How do these things go viral?
Online Epidemics, Memes, Disruptive Social Media Viral, the Future of Marketing.
From the erotic dance of “one corner”, to how the “The Ting Goes Skrrrrrrrrrah Pap Pap Kak Kak Kak”, and now the “‘Take Your Car On A Date’ Meme”, all in one month. Is there anything for businesses to learn from these ridiculous challenges and memes on how to gain attention in our busy world?
Clearly old model of publicity is failing. Social epidemics have a new model that no one has really researched upon.There has to be a consistent statistical correlations and sequential permutations on how they started right down a time series of becoming a trend. Maybe it’s not too early to jump start a hypothesis that may lead to a socio-scientific theory relevant to the market place.
Business might find something from the trends worth re-using. I said to my team at Hexavia last week, “As marketing and management consultants, I need us to research and find the DNA of viral concepts. Like cell study in biotechnology, if you apply nanotechnology into zooming of a cell, you can alter and recreate life. That’s where 3D printing and cloning of human parts and bio-genetics is coming from.
Same way, anyone who masters DNAs of how these trends go viral can duplicate it and I am sure there are millions we can make from it.
Still unknown to a lot of people, big budget for campaigns, and ads are failing and contagiousness is replacing mainstream marketing, how well do you know them?
You can as well shrink your corporate communications department to make room to the new dynamics of mind control. In a world of information overload, being crazy and different has never had a more potent vibe than ever. And with too much ads everywhere plus social media, as the world gets to the breaking point of information overload, the future of business moves away from marketing and goes back to the value of the “stickiness wow factor’, driven by word of mouth, clicks of the clicks and the power of friend of a friend’s friend. Plus people just seem to be attracted to what is not normal.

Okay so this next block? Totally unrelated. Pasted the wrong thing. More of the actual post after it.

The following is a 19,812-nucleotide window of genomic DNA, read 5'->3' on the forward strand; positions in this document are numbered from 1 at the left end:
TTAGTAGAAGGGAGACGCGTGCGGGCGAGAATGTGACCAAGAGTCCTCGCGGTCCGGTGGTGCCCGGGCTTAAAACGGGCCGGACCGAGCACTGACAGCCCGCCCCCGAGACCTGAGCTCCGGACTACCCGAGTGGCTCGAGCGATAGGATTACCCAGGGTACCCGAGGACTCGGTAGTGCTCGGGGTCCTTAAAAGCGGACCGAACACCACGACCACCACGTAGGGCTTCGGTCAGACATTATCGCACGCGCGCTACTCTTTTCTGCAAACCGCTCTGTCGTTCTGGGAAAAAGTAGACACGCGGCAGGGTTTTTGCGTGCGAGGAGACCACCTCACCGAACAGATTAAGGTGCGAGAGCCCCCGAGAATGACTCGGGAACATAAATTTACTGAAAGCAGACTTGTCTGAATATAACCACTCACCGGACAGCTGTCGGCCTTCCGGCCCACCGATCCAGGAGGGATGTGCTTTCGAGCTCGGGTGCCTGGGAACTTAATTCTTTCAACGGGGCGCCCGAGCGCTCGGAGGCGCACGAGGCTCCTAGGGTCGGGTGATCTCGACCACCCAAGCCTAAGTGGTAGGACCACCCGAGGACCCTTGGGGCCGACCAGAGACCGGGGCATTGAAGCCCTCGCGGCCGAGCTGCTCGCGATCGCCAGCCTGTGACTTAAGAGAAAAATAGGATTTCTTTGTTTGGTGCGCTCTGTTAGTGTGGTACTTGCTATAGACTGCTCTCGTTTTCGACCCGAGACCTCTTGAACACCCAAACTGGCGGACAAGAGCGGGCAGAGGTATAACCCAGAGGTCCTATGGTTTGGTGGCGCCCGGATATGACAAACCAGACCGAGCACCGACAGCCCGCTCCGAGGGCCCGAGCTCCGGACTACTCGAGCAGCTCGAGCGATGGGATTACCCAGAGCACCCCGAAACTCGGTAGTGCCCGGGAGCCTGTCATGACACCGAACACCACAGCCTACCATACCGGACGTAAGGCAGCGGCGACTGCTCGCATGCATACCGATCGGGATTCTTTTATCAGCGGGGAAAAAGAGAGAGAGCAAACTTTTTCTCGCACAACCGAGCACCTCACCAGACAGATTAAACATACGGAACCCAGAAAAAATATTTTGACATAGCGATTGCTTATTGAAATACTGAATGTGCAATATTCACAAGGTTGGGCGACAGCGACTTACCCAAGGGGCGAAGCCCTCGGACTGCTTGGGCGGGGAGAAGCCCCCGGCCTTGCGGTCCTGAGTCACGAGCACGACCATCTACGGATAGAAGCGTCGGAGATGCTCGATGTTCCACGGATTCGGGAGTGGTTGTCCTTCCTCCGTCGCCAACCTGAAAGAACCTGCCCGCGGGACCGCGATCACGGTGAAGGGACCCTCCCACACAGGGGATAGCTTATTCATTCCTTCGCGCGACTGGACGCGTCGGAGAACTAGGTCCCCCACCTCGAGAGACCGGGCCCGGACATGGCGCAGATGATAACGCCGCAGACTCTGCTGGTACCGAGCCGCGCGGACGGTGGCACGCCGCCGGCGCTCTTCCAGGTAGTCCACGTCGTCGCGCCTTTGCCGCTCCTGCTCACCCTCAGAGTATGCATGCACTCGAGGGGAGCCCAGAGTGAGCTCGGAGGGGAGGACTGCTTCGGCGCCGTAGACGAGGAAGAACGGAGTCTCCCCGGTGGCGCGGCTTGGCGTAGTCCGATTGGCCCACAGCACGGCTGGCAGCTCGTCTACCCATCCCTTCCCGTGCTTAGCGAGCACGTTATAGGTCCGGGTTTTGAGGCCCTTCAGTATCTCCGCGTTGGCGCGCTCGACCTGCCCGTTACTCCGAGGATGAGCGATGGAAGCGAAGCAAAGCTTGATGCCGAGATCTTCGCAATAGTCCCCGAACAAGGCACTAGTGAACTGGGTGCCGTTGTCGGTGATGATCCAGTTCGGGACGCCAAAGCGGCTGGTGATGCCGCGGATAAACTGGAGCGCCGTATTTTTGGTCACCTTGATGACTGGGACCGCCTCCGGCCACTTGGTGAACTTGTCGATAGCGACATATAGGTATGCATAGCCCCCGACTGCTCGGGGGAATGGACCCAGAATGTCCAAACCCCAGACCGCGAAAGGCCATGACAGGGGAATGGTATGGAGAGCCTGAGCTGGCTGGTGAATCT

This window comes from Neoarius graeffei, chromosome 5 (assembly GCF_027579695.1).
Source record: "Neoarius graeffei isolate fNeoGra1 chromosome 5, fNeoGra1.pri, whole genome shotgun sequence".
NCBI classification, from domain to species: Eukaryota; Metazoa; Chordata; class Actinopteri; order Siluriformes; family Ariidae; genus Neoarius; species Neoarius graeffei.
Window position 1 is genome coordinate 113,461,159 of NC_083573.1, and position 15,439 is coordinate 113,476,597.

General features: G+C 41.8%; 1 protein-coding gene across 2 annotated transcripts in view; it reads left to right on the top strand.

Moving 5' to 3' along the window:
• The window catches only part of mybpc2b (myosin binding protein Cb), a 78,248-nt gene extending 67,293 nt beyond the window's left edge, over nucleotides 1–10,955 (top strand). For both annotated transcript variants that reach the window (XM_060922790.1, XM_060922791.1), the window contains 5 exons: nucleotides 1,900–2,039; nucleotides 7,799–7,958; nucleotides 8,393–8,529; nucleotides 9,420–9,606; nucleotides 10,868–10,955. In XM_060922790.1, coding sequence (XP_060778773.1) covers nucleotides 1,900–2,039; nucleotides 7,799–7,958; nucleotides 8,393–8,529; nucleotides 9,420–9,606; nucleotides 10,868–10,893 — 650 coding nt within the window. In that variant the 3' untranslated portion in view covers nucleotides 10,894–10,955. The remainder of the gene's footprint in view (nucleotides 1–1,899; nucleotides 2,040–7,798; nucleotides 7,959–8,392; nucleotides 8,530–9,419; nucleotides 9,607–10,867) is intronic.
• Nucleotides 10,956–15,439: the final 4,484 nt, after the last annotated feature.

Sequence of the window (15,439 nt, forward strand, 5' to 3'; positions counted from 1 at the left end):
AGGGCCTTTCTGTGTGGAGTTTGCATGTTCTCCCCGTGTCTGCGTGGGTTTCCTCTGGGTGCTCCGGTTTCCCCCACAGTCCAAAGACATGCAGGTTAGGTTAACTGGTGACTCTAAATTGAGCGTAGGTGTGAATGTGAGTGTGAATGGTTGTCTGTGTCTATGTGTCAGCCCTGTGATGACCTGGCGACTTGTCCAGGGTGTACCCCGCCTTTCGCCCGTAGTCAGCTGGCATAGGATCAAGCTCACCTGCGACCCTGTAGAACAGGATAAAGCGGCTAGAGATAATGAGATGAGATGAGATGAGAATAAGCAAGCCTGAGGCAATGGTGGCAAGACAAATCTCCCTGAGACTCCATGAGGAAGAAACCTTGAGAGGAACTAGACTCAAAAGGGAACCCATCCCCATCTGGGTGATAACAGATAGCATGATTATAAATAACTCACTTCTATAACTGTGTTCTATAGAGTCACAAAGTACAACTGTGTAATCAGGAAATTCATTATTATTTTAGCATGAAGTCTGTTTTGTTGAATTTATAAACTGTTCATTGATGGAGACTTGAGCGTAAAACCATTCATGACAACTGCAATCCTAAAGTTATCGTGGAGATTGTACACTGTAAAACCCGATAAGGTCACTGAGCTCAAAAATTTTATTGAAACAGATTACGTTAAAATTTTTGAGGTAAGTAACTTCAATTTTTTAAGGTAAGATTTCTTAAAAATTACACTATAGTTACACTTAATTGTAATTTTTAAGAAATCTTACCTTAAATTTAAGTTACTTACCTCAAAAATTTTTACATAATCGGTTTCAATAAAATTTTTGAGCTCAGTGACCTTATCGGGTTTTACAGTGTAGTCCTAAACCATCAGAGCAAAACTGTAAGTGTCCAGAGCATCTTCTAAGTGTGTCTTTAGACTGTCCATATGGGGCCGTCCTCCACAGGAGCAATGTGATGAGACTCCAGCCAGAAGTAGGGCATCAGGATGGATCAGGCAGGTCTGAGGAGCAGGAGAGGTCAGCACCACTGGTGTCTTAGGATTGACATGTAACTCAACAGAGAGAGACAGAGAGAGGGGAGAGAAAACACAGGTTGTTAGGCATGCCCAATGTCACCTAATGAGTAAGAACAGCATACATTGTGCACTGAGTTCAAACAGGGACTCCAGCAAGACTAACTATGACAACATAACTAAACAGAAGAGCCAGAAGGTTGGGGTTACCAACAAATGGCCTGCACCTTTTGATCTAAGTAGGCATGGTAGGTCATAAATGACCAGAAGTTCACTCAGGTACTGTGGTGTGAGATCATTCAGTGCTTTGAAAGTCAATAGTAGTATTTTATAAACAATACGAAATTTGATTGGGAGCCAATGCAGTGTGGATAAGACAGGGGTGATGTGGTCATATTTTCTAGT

PR depends no more on corporate communication but on the value and stickiness of the message, the context of the message and the quality of the channels that carries it (which must satisfy The Law of The Few. This states that for a message to go viral, it must be differently sticky and initiated by a small select group of people categorized into mavens (experts), sneezers (broadcasters/platforms with large but targeted followers of like minds), connectors (socialites and networkers) or all put together.
We can see this fulfilled with the Mannequin challenge, the “one corner” dance, to how the “The Ting Goes Skrrrrrrrrrah Pap Pap Kak Kak Kak”, and now the “‘Take Your Car On A Date’. But are they just accidental or is there a trend to learn from so it can be duplicated intentionally for a cause as a new form of selling without formalized marketing?